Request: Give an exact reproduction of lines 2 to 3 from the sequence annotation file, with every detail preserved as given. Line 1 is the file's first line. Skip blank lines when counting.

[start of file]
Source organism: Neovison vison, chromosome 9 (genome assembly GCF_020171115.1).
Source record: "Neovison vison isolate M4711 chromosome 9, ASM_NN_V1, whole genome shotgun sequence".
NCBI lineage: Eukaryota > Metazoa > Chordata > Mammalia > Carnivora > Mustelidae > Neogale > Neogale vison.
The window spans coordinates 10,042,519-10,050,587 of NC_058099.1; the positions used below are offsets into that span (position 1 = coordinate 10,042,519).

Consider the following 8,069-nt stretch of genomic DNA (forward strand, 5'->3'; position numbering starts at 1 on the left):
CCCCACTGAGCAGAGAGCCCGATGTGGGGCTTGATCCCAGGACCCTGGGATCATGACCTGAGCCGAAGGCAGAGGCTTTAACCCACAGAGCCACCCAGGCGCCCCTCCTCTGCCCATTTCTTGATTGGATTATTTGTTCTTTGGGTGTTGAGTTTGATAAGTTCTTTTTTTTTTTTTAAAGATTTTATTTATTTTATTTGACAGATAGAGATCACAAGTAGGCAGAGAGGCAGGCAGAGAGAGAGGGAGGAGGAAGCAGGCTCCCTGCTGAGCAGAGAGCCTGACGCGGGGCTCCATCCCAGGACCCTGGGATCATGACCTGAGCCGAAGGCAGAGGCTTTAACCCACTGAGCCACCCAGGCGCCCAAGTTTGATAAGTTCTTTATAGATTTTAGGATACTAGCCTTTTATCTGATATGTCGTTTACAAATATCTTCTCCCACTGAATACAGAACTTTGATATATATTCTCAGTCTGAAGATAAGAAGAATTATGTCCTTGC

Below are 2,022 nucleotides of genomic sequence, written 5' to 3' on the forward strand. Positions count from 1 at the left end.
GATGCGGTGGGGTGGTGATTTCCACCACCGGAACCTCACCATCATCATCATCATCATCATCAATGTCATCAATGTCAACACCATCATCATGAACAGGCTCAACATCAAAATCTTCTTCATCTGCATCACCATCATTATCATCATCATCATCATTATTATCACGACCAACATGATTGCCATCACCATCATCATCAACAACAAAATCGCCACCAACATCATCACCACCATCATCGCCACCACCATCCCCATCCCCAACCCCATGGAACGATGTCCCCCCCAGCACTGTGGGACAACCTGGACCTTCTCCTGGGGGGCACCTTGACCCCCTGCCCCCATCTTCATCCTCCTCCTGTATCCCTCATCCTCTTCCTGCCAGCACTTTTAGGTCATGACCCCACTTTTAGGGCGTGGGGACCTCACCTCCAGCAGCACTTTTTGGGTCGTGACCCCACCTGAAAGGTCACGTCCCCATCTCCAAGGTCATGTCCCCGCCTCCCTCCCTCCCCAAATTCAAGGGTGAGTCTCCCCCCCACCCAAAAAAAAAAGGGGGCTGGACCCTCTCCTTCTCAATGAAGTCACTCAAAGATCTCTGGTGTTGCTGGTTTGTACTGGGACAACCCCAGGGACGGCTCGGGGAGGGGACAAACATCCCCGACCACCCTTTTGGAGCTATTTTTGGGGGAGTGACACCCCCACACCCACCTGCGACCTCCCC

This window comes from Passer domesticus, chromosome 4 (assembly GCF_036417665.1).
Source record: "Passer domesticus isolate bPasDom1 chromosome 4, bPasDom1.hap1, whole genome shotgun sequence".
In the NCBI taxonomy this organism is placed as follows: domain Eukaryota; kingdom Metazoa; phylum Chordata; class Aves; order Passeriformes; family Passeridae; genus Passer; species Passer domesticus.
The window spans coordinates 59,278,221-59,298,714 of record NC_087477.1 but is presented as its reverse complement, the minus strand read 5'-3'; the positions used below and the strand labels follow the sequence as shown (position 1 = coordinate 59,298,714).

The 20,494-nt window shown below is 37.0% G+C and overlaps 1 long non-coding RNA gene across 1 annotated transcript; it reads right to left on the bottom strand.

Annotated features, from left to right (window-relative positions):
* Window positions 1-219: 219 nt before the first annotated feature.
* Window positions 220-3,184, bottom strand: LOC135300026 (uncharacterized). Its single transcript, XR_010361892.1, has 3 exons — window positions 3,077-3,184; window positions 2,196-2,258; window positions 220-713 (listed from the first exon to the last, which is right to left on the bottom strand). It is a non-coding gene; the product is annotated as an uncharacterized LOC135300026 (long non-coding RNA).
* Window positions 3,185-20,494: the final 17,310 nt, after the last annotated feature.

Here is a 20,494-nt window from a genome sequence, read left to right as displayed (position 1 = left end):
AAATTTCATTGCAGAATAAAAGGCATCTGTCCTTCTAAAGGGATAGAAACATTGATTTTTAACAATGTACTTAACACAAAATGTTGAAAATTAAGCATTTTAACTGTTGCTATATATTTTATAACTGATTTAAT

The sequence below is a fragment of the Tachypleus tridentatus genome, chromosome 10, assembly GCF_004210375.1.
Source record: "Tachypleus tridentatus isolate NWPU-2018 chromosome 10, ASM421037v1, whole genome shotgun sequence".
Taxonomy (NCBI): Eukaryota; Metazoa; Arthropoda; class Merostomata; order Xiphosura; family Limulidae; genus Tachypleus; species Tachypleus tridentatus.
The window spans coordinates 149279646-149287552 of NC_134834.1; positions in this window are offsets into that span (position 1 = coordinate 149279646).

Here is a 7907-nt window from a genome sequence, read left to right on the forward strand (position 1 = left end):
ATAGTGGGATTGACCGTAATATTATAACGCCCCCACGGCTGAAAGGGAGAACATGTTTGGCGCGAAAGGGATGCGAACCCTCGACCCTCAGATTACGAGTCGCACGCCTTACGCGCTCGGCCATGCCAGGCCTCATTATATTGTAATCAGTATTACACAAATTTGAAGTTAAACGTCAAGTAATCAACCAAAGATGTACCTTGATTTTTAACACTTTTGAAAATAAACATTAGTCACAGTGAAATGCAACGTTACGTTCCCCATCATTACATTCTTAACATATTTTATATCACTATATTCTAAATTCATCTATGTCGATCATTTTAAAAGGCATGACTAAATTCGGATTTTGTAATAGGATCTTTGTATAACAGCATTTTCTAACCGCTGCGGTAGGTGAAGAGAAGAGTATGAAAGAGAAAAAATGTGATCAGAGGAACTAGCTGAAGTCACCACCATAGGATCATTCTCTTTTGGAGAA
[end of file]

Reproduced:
Source record: "Neovison vison isolate M4711 chromosome 9, ASM_NN_V1, whole genome shotgun sequence".
NCBI lineage: Eukaryota > Metazoa > Chordata > Mammalia > Carnivora > Mustelidae > Neogale > Neogale vison.